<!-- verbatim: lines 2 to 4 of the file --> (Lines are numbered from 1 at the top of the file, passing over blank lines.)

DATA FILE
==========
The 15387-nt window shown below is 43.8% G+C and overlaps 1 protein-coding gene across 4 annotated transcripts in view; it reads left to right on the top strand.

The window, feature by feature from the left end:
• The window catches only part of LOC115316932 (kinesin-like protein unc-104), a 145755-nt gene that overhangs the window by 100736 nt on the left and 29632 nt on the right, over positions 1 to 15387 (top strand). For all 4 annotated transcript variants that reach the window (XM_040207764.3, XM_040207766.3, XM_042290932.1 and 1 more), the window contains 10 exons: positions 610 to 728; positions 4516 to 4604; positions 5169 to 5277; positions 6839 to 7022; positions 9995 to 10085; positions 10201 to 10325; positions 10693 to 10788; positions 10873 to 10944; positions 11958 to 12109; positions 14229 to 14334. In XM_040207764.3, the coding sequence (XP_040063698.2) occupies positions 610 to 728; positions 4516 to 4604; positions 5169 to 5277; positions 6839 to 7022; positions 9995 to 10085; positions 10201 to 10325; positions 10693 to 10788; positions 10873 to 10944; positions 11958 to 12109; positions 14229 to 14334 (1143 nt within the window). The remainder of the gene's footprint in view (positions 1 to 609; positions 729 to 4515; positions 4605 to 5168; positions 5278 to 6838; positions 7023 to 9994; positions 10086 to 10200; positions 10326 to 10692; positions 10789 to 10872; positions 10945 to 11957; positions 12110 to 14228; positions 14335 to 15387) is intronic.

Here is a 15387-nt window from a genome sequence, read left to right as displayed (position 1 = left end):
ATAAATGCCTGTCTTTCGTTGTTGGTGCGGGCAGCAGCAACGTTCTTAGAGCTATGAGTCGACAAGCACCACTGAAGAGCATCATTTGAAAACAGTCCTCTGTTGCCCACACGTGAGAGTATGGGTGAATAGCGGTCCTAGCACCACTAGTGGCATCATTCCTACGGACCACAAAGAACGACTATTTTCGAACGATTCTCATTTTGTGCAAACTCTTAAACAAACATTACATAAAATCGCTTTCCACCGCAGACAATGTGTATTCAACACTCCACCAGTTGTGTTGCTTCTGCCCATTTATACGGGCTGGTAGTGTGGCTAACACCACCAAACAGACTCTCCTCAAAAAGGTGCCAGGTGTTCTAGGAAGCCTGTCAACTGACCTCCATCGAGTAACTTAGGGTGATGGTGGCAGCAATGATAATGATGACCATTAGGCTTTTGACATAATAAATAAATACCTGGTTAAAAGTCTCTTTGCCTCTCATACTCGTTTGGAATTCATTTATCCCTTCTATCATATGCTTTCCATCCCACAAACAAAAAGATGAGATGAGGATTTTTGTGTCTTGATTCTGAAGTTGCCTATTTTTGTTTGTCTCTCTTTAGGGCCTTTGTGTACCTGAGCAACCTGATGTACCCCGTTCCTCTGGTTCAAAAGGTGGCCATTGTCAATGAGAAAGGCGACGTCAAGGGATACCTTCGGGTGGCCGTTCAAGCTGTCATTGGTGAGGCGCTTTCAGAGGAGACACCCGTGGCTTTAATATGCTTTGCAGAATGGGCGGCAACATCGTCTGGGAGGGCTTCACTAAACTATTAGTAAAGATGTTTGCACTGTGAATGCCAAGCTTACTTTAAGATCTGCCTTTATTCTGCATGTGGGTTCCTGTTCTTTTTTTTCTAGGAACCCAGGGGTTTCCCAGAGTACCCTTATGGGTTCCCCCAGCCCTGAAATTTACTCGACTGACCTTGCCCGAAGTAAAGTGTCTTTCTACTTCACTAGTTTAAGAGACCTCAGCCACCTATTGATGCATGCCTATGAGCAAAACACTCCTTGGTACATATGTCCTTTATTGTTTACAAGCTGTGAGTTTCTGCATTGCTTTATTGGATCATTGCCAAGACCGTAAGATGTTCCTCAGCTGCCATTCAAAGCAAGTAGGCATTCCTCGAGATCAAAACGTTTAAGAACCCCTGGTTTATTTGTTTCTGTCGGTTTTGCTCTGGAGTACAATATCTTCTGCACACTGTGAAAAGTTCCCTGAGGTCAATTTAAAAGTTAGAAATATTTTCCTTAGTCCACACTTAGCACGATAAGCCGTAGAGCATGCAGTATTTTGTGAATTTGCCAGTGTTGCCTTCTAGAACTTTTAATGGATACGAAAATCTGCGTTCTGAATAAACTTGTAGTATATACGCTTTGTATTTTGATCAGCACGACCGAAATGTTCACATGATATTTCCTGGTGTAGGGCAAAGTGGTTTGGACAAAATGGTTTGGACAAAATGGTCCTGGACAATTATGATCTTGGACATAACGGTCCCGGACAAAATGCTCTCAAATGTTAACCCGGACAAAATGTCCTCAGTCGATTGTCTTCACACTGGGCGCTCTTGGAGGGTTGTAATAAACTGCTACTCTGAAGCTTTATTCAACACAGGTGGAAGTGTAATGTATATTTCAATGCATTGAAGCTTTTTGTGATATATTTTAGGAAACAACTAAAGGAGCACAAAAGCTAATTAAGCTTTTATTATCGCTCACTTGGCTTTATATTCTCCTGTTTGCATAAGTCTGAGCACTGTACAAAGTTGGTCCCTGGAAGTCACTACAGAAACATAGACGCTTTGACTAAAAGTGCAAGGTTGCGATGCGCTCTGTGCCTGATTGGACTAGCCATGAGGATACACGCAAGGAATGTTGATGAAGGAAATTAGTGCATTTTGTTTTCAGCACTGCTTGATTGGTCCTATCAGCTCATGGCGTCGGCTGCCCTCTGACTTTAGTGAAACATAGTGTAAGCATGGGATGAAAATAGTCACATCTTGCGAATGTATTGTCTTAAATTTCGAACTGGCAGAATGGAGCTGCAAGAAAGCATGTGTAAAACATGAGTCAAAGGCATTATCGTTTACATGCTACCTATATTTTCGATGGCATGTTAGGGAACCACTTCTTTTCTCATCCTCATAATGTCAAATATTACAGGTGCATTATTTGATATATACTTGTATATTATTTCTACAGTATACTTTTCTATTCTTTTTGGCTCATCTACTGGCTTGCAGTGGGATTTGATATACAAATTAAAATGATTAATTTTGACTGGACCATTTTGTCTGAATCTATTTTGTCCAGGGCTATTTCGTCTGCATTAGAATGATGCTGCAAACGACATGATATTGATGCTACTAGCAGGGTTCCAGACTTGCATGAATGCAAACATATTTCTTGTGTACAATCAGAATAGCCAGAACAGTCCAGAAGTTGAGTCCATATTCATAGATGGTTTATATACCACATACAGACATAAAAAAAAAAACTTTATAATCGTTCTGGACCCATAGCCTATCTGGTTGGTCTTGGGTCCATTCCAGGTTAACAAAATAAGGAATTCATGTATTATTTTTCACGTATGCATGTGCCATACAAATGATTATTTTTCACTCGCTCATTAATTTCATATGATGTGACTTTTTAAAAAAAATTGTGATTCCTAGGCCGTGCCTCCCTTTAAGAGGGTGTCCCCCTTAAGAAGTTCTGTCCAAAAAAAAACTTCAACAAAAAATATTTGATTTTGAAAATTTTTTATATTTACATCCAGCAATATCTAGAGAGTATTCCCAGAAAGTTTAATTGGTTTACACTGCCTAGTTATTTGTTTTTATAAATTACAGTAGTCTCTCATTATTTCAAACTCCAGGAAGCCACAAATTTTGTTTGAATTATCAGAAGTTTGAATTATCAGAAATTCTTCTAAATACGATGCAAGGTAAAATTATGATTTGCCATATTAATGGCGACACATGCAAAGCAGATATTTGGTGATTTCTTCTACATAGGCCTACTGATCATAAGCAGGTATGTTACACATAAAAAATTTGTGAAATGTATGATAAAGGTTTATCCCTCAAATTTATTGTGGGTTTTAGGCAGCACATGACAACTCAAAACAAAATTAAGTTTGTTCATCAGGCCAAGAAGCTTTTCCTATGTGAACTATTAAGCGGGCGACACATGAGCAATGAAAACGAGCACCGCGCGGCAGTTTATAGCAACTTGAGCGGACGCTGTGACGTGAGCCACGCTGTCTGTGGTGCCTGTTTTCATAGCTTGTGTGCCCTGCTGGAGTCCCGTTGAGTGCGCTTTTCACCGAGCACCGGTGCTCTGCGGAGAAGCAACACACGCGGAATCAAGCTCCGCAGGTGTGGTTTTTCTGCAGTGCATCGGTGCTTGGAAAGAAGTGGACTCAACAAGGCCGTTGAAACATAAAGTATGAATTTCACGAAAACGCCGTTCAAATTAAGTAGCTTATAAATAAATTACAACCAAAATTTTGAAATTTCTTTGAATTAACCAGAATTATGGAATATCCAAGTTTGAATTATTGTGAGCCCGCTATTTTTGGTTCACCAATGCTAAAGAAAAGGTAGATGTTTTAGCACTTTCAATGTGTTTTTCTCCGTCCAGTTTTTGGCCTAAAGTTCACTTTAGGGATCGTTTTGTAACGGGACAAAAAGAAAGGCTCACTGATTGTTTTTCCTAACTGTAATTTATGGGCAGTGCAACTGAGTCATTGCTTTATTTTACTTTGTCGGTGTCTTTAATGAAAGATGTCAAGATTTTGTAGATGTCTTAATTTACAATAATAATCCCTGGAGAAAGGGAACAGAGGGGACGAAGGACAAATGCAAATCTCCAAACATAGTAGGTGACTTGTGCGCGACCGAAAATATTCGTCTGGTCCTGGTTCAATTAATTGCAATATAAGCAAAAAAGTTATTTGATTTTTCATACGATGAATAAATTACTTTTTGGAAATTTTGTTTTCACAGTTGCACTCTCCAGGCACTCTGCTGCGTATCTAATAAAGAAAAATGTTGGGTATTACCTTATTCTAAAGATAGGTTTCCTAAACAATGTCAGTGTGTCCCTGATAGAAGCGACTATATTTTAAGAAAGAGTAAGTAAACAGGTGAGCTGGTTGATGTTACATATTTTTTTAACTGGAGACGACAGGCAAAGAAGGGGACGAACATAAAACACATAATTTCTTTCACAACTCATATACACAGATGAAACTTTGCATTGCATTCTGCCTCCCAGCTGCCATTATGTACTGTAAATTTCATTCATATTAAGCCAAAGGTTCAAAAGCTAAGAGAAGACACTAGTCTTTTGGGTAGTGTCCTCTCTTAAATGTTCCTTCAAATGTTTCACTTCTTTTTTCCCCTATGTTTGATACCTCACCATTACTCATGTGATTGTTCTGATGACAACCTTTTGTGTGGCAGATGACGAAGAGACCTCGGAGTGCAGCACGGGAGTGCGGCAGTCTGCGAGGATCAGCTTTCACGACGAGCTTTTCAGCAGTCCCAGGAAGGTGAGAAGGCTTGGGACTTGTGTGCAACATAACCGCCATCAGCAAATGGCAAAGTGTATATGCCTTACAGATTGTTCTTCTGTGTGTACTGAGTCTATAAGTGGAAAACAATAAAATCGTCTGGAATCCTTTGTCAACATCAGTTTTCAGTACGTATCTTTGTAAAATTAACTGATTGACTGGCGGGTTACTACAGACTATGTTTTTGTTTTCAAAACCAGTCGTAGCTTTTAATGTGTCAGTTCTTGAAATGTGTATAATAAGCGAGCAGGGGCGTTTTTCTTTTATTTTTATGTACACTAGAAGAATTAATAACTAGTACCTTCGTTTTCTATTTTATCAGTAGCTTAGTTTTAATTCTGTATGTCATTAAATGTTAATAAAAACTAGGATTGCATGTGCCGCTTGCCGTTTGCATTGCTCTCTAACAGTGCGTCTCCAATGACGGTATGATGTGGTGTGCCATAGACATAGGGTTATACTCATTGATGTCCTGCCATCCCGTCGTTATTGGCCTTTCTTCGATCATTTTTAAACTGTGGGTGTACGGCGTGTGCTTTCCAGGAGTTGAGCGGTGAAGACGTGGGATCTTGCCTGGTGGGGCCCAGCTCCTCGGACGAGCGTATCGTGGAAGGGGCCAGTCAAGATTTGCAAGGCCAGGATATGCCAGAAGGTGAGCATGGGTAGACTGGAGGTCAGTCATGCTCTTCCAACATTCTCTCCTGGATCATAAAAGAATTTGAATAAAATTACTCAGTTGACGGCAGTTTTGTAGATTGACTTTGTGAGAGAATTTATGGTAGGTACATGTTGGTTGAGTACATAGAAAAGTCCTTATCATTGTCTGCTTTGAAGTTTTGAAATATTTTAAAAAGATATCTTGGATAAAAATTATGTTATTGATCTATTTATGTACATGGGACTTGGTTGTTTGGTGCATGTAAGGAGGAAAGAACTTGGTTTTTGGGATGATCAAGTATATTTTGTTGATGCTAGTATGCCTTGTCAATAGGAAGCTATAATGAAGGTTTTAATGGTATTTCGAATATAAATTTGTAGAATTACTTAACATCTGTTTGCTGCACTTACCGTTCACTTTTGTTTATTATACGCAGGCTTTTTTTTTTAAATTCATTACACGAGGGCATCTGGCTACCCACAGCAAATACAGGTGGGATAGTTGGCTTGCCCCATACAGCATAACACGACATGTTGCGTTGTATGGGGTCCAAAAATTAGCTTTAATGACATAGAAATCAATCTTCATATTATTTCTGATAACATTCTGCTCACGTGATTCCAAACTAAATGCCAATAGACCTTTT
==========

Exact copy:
The window, feature by feature from the left end:
• The window catches only part of LOC115316932 (kinesin-like protein unc-104), a 145755-nt gene that overhangs the window by 100736 nt on the left and 29632 nt on the right, over positions 1 to 15387 (top strand). For all 4 annotated transcript variants that reach the window (XM_040207764.3, XM_040207766.3, XM_042290932.1 and 1 more), the window contains 10 exons: positions 610 to 728; positions 4516 to 4604; positions 5169 to 5277; positions 6839 to 7022; positions 9995 to 10085; positions 10201 to 10325; positions 10693 to 10788; positions 10873 to 10944; positions 11958 to 12109; positions 14229 to 14334. In XM_040207764.3, the coding sequence (XP_040063698.2) occupies positions 610 to 728; positions 4516 to 4604; positions 5169 to 5277; positions 6839 to 7022; positions 9995 to 10085; positions 10201 to 10325; positions 10693 to 10788; positions 10873 to 10944; positions 11958 to 12109; positions 14229 to 14334 (1143 nt within the window). The remainder of the gene's footprint in view (positions 1 to 609; positions 729 to 4515; positions 4605 to 5168; positions 5278 to 6838; positions 7023 to 9994; positions 10086 to 10200; positions 10326 to 10692; positions 10789 to 10872; positions 10945 to 11957; positions 12110 to 14228; positions 14335 to 15387) is intronic.

Here is a 15387-nt window from a genome sequence, read left to right as displayed (position 1 = left end):